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An expanded HIV screening strategy in the Emergency Department fails to identify most patients with undiagnosed infection: insights from a blinded serosurvey.

Authors
  • Felsen, Uriel R1
  • Torian, Lucia V2
  • Futterman, Donna C3
  • Stafford, Stephen3
  • Xia, Qiang2
  • Allan, David4
  • Esses, David4
  • Cunningham, Chinazo O1
  • Weiss, Jeffrey M1
  • Zingman, Barry S1
  • 1 Department of Medicine, Albert Einstein College of Medicine and Montefiore Medical Center, Bronx, NY, USA.
  • 2 HIV Epidemiology and Field Services Program, New York City Department of Health and Mental Hygiene, New York, NY, USA.
  • 3 Adolescent AIDS Program, Montefiore Medical Center and Albert Einstein College of Medicine, Bronx, NY, USA.
  • 4 Department of Emergency Medicine, Albert Einstein College of Medicine and Montefiore Medical Center, Bronx, NY, USA.
Type
Published Article
Journal
AIDS care
Publication Date
Feb 01, 2020
Volume
32
Issue
2
Pages
202–208
Identifiers
DOI: 10.1080/09540121.2019.1619663
PMID: 31146539
Source
Medline
Keywords
Language
English
License
Unknown

Abstract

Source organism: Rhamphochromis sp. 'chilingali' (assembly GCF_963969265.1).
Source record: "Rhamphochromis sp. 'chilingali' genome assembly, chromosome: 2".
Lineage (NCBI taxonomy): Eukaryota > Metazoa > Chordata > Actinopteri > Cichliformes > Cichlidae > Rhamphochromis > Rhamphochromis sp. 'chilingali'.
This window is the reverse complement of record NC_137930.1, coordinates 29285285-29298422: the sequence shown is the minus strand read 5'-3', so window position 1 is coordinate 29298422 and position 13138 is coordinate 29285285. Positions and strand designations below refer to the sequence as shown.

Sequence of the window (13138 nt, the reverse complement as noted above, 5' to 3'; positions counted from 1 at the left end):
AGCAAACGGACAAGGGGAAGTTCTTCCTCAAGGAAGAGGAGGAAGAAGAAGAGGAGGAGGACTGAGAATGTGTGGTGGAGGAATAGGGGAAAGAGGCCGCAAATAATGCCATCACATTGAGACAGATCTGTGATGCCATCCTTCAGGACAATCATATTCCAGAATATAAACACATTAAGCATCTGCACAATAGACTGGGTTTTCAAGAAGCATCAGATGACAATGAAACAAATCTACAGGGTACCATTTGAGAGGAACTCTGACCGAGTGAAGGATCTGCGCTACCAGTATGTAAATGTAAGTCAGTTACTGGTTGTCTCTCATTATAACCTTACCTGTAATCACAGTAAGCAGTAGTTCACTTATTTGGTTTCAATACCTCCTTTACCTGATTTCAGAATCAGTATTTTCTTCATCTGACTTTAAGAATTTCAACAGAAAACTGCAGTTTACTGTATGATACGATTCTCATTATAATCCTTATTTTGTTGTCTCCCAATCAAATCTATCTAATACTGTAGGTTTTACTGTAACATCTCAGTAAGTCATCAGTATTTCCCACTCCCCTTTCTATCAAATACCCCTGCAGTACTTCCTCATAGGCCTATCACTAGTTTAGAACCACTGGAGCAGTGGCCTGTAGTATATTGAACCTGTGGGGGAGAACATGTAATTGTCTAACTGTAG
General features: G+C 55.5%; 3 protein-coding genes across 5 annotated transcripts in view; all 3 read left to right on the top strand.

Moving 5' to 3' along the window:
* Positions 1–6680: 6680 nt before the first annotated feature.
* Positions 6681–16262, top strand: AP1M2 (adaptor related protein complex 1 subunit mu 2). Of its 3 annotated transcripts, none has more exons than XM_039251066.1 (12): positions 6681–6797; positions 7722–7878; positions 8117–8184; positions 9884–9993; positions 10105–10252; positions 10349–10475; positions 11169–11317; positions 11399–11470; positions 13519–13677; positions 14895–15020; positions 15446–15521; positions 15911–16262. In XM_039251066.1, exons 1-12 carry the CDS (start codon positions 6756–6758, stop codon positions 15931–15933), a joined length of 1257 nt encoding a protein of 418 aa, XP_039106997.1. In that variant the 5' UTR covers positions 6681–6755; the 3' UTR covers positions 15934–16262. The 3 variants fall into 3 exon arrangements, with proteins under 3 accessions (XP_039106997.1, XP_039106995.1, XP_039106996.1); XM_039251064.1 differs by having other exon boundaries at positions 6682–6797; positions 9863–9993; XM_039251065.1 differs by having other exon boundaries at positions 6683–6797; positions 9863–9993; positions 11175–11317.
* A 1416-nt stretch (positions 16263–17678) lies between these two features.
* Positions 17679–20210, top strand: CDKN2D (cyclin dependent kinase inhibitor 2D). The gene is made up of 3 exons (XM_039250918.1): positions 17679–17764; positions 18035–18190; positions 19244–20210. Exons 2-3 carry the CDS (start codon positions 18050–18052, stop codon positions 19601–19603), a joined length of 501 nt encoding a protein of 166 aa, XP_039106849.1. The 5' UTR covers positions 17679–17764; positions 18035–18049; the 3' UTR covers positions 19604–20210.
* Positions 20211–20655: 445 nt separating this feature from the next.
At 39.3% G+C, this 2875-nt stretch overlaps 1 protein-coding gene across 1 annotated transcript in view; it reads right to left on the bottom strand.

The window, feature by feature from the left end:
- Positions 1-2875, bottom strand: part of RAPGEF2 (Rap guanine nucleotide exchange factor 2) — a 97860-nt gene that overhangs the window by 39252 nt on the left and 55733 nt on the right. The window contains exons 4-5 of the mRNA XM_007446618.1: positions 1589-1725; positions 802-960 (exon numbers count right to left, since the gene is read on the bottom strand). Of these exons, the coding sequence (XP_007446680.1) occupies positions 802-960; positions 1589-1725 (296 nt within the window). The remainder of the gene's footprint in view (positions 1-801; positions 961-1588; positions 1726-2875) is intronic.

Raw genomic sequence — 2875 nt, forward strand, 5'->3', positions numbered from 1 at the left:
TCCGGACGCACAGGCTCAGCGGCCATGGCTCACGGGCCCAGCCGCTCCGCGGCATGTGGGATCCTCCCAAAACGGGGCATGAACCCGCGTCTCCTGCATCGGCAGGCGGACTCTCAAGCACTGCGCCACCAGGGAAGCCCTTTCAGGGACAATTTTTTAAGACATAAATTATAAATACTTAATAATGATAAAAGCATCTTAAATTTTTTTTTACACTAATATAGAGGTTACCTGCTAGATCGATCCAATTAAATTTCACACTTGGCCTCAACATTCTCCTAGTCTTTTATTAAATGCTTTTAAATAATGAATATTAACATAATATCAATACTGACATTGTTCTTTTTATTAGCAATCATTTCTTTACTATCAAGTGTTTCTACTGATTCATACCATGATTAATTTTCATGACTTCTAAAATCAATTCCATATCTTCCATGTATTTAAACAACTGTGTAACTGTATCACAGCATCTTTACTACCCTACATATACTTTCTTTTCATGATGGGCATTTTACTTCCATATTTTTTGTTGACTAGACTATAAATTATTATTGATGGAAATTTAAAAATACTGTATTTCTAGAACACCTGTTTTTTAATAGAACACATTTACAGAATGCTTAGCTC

Screening for HIV in Emergency Departments (EDs) is recommended to address the problem of undiagnosed HIV. Serosurveys are an important method for estimating the prevalence of undiagnosed HIV and can provide insight into the effectiveness of an HIV screening strategy. We performed a blinded serosurvey in an ED offering non-targeted HIV screening to determine the proportion of patients with undiagnosed HIV who were diagnosed during their visit. The study was conducted in a high-volume, urban ED and included patients who had blood drawn for clinical purposes and had sufficient remnant specimen to undergo deidentified HIV testing. Among 4752 patients not previously diagnosed with HIV, 1403 (29.5%) were offered HIV screening and 543 (38.7% of those offered) consented. Overall, undiagnosed HIV was present in 12 patients (0.25%): six among those offered screening (0.4%), and six among those not offered screening (0.2%). Among those with undiagnosed HIV, two (16.7%) consented to screening and were diagnosed during their visit. Despite efforts to increase HIV screening, more than 80% of patients with undiagnosed HIV were not tested during their ED visit. Although half of those with undiagnosed HIV were missed because they were not offered screening, the yield was further diminished because a substantial proportion of patients declined screening. To avoid missed opportunities for diagnosis in the ED, strategies to further improve implementation of HIV screening and optimize rates of consent are needed.

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